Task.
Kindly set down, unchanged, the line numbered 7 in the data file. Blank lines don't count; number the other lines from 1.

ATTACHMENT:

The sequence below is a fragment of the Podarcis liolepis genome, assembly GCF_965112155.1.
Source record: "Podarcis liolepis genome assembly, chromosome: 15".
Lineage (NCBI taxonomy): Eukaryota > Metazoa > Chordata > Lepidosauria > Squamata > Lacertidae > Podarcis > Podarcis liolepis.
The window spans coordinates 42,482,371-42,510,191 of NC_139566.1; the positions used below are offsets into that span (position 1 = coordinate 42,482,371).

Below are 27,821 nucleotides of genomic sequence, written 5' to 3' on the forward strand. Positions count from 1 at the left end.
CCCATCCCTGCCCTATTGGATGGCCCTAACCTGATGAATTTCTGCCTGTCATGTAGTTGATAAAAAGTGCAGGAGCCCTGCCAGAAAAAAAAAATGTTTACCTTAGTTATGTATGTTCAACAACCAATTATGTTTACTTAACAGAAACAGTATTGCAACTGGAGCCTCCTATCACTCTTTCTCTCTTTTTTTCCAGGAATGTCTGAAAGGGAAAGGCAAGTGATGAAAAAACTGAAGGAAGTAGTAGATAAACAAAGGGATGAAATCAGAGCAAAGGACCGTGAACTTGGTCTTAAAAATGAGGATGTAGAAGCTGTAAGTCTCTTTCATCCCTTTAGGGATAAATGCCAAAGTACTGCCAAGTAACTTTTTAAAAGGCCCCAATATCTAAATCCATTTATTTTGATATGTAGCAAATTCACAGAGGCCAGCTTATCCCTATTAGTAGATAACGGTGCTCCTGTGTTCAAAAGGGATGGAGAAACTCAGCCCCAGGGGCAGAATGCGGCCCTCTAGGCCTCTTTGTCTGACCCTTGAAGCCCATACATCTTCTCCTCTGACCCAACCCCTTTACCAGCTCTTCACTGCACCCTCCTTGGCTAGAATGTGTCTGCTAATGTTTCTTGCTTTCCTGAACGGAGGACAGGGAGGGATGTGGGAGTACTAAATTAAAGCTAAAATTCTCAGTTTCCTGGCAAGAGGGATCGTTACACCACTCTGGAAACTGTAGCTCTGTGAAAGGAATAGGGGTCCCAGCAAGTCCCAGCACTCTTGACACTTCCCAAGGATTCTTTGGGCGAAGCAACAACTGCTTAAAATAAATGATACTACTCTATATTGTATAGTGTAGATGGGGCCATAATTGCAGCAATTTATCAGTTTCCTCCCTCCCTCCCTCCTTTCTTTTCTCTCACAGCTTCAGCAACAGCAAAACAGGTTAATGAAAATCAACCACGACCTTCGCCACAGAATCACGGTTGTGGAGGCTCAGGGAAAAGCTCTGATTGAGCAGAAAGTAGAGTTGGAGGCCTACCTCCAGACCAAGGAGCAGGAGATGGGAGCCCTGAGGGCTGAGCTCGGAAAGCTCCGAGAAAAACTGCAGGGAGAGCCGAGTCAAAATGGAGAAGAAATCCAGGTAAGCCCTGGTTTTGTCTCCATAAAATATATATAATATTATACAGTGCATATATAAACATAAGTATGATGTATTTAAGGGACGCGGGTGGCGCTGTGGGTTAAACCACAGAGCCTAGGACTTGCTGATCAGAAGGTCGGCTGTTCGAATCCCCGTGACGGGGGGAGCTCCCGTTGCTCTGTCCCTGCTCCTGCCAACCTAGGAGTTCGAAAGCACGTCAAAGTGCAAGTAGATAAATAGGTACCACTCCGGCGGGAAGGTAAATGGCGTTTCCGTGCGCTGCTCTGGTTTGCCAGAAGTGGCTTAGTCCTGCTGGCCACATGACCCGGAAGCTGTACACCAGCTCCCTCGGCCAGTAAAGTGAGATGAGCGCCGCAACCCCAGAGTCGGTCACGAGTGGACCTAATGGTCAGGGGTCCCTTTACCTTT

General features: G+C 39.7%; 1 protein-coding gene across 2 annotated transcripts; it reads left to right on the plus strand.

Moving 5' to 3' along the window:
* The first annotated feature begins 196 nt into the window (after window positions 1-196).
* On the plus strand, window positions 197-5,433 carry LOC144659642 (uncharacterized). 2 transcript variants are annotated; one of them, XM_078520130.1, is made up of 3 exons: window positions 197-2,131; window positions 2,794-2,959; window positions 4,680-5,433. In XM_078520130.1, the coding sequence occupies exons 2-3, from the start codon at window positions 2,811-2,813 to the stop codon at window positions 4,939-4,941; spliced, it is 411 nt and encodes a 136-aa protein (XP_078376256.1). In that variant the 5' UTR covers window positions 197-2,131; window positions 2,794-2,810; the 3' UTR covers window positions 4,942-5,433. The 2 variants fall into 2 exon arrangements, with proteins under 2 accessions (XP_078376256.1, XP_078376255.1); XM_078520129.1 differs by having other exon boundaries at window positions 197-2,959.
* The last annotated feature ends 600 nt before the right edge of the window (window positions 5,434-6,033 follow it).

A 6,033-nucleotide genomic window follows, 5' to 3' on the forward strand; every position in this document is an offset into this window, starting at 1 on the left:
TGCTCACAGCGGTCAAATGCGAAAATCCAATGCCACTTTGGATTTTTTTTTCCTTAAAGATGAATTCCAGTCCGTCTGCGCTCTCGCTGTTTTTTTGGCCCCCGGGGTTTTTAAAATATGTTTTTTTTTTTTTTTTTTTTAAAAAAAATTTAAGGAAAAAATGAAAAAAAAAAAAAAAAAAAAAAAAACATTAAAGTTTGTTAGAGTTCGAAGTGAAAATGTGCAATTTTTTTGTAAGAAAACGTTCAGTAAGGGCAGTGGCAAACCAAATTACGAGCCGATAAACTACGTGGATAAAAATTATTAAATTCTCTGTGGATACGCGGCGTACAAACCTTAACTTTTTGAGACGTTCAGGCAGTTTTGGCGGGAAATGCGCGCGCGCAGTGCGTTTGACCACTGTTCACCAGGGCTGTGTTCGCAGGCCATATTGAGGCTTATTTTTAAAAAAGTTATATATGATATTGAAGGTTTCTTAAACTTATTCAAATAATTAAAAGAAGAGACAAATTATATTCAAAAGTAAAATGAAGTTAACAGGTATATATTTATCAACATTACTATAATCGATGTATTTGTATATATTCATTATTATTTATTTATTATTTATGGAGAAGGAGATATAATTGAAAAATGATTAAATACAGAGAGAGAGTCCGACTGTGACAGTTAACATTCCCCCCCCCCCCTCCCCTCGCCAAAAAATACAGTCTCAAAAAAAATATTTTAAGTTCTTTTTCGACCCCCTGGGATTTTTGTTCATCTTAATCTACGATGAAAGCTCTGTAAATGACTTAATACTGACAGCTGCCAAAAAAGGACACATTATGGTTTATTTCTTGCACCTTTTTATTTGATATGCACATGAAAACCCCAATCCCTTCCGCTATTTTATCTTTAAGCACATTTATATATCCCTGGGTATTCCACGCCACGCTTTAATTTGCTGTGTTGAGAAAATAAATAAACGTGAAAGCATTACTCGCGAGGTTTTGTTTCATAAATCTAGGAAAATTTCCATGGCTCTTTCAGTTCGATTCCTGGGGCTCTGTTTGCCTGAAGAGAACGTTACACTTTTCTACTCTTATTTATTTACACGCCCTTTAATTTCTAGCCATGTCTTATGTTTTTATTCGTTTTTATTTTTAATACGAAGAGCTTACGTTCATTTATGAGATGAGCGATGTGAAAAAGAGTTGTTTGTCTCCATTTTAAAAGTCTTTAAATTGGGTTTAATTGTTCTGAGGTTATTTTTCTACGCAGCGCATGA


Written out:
General features: G+C 39.7%; 1 protein-coding gene across 2 annotated transcripts; it reads left to right on the plus strand.